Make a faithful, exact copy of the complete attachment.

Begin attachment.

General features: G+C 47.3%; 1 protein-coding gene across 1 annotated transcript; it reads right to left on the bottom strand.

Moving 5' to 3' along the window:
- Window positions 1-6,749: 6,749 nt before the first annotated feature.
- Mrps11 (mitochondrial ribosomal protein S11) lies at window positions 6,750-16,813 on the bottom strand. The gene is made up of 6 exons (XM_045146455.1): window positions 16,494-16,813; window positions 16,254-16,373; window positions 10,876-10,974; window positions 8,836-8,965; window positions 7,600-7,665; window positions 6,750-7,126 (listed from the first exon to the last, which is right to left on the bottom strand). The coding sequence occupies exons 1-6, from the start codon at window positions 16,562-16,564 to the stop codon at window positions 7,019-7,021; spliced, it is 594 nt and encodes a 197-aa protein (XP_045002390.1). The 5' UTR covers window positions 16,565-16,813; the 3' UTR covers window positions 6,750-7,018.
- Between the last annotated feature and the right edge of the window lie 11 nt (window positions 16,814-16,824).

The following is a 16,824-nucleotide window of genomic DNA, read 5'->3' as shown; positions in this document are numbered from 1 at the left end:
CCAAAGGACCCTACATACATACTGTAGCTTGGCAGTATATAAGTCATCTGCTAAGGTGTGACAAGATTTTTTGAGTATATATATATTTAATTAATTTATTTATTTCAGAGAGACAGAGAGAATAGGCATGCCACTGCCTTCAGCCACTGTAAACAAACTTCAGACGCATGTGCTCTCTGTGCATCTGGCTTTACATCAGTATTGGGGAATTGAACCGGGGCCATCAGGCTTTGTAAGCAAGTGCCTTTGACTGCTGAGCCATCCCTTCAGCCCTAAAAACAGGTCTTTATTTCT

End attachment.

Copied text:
General features: G+C 47.3%; 1 protein-coding gene across 1 annotated transcript; it reads right to left on the bottom strand.

Moving 5' to 3' along the window:
- Window positions 1-6,749: 6,749 nt before the first annotated feature.
- Mrps11 (mitochondrial ribosomal protein S11) lies at window positions 6,750-16,813 on the bottom strand. The gene is made up of 6 exons (XM_045146455.1): window positions 16,494-16,813; window positions 16,254-16,373; window positions 10,876-10,974; window positions 8,836-8,965; window positions 7,600-7,665; window positions 6,750-7,126 (listed from the first exon to the last, which is right to left on the bottom strand). The coding sequence occupies exons 1-6, from the start codon at window positions 16,562-16,564 to the stop codon at window positions 7,019-7,021; spliced, it is 594 nt and encodes a 197-aa protein (XP_045002390.1). The 5' UTR covers window positions 16,565-16,813; the 3' UTR covers window positions 6,750-7,018.
- Between the last annotated feature and the right edge of the window lie 11 nt (window positions 16,814-16,824).

The following is a 16,824-nucleotide window of genomic DNA, read 5'->3' as shown; positions in this document are numbered from 1 at the left end:
CCAAAGGACCCTACATACATACTGTAGCTTGGCAGTATATAAGTCATCTGCTAAGGTGTGACAAGATTTTTTGAGTATATATATATTTAATTAATTTATTTATTTCAGAGAGACAGAGAGAATAGGCATGCCACTGCCTTCAGCCACTGTAAACAAACTTCAGACGCATGTGCTCTCTGTGCATCTGGCTTTACATCAGTATTGGGGAATTGAACCGGGGCCATCAGGCTTTGTAAGCAAGTGCCTTTGACTGCTGAGCCATCCCTTCAGCCCTAAAAACAGGTCTTTATTTCT